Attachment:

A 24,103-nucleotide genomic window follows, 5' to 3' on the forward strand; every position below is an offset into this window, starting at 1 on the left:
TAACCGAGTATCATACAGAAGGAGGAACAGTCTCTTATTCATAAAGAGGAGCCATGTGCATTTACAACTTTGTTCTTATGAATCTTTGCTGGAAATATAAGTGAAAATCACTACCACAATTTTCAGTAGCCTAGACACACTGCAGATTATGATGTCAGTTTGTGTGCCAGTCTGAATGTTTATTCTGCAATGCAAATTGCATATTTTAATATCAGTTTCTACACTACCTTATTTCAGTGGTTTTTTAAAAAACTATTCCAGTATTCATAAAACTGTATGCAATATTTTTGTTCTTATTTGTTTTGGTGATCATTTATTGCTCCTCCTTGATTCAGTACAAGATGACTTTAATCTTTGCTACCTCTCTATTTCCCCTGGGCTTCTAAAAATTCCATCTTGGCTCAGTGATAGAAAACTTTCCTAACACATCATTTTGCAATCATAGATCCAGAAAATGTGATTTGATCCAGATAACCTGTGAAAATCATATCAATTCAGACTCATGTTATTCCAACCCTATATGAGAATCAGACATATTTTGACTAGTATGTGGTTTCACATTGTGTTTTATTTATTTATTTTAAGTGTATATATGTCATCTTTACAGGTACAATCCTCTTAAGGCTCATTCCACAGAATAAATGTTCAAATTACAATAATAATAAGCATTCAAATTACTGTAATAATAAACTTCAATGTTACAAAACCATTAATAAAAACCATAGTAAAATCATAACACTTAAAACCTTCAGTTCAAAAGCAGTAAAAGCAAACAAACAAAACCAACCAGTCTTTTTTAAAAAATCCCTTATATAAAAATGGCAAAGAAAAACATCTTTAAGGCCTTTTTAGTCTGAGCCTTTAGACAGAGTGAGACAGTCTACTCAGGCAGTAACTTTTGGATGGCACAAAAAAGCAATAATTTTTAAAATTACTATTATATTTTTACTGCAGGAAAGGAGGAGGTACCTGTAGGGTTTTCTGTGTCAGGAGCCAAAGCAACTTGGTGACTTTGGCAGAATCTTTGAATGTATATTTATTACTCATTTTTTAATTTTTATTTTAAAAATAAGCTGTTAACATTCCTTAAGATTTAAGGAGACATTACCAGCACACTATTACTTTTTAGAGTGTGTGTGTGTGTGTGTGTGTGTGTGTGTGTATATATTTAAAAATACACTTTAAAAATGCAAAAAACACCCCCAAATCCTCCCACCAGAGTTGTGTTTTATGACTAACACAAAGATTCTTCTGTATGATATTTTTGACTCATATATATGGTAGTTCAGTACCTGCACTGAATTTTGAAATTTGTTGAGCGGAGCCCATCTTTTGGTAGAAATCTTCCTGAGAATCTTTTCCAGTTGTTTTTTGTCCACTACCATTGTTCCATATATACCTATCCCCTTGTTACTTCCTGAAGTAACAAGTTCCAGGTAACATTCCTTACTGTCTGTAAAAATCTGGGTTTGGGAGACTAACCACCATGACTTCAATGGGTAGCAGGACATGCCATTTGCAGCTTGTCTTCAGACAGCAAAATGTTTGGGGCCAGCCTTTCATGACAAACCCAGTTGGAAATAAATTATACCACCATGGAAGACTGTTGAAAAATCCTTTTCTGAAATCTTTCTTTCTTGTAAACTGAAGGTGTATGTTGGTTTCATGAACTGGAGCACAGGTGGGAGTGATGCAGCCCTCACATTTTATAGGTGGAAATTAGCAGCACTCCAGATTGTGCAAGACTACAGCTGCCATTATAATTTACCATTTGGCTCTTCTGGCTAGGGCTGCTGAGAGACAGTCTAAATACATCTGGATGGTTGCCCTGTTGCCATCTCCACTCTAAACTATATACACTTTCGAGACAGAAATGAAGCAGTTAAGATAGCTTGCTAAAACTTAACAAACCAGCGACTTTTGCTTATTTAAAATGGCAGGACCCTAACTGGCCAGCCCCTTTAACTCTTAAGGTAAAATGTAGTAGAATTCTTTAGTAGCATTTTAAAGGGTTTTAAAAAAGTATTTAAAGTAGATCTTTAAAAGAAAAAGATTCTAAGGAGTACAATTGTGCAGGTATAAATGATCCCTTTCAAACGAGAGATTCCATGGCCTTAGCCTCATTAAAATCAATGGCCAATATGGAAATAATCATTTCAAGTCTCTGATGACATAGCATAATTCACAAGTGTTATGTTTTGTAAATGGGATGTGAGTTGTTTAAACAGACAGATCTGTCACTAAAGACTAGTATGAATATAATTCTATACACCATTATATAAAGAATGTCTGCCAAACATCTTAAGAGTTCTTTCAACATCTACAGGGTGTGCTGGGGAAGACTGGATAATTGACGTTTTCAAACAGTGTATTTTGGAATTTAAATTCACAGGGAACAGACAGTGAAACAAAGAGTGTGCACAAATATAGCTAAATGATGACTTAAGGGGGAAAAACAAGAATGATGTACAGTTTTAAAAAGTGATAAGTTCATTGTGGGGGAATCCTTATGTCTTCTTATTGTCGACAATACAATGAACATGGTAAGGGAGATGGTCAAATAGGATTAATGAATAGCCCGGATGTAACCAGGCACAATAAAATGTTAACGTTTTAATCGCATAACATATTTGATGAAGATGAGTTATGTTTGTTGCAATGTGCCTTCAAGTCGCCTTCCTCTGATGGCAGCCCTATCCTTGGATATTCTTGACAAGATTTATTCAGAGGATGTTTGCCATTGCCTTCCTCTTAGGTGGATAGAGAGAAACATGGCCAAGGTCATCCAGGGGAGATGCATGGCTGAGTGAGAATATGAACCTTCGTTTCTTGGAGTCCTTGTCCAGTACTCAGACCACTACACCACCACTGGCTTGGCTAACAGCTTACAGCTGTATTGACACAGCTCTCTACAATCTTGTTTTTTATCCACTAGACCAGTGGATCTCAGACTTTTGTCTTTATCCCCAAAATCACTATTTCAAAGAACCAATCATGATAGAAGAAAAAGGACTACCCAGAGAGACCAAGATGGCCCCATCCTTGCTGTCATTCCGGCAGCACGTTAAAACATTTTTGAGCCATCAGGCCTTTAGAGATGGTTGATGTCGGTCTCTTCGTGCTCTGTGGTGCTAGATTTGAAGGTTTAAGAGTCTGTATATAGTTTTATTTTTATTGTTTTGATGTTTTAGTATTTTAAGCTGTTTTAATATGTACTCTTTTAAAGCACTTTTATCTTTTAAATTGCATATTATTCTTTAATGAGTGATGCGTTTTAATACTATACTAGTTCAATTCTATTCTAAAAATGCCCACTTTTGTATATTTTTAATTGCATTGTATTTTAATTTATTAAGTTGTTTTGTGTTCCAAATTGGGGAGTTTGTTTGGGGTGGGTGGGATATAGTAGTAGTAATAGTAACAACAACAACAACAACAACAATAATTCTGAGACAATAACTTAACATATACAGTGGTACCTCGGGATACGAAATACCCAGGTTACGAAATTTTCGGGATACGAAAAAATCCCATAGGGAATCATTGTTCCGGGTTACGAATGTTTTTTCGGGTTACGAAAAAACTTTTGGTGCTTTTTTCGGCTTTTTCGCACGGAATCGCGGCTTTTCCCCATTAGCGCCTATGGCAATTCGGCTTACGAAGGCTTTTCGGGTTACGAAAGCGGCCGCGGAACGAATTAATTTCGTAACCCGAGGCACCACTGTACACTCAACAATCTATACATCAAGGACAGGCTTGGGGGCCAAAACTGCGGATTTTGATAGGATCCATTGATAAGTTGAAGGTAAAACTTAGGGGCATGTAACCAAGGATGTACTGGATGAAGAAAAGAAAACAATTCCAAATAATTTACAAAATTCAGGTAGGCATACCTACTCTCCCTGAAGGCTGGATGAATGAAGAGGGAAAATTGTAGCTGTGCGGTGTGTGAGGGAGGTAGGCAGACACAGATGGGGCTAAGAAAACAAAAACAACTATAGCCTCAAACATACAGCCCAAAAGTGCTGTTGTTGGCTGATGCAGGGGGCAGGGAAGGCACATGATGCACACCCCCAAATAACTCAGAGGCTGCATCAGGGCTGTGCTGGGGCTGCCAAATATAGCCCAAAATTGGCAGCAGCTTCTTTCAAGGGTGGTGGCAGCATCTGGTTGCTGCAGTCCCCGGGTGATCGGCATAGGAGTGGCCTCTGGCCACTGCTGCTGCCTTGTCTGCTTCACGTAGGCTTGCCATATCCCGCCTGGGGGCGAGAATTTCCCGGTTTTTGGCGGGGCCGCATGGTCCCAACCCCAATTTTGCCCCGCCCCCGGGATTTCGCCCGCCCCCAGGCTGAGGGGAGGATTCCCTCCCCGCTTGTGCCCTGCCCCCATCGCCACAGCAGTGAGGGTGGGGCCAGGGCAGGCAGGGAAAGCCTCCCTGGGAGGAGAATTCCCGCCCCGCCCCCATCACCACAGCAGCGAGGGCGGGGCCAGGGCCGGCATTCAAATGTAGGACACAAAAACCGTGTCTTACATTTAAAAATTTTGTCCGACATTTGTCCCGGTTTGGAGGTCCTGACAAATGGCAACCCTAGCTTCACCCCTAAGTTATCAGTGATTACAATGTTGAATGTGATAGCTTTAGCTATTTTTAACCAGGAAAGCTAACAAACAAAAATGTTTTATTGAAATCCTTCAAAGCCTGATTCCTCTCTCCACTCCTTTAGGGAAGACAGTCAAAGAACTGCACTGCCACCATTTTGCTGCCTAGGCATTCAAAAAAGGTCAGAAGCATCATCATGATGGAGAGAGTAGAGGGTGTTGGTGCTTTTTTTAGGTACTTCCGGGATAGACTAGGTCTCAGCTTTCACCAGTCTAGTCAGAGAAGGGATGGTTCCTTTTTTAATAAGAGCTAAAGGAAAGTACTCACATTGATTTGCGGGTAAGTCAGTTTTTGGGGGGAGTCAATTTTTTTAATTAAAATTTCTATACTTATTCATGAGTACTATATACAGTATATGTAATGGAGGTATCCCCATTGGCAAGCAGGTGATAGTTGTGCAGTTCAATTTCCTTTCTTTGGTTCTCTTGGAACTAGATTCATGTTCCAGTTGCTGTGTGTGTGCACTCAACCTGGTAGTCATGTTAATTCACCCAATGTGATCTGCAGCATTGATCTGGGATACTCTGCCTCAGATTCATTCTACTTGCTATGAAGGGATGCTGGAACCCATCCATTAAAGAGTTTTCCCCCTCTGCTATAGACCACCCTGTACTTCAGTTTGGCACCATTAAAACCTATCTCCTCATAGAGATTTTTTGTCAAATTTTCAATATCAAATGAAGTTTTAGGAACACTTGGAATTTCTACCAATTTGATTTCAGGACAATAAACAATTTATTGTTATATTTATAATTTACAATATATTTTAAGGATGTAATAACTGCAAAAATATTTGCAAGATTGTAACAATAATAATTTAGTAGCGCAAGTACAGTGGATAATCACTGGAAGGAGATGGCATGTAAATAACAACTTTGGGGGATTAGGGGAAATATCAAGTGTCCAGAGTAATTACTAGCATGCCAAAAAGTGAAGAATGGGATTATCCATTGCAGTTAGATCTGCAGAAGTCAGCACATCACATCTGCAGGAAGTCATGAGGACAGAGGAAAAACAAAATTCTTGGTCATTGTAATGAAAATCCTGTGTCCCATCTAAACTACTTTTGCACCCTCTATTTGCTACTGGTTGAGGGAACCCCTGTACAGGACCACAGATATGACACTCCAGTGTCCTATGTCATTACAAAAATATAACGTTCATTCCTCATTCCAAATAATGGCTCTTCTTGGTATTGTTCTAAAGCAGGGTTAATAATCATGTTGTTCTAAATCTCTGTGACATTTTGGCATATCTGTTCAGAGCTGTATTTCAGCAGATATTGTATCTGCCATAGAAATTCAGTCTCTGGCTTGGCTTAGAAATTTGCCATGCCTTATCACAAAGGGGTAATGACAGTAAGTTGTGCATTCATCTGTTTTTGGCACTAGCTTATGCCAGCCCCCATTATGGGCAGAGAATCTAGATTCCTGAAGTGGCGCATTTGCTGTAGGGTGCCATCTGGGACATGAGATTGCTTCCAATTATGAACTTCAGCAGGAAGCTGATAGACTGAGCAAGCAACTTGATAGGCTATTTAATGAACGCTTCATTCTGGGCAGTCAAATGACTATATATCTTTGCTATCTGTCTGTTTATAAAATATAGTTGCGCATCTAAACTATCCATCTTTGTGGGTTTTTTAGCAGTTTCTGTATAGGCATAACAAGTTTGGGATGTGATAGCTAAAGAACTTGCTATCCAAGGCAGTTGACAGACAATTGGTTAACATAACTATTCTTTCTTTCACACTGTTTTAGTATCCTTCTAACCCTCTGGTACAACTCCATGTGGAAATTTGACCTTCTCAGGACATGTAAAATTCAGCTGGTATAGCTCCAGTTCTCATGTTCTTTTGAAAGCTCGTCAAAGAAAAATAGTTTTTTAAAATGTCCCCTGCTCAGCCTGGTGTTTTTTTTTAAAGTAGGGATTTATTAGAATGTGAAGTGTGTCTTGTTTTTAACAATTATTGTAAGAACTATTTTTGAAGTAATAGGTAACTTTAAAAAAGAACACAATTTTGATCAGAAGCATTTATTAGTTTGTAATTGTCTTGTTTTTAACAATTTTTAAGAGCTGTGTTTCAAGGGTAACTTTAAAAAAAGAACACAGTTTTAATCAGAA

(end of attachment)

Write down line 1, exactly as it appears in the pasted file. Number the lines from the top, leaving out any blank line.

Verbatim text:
A 24,103-nucleotide genomic window follows, 5' to 3' on the forward strand; every position below is an offset into this window, starting at 1 on the left: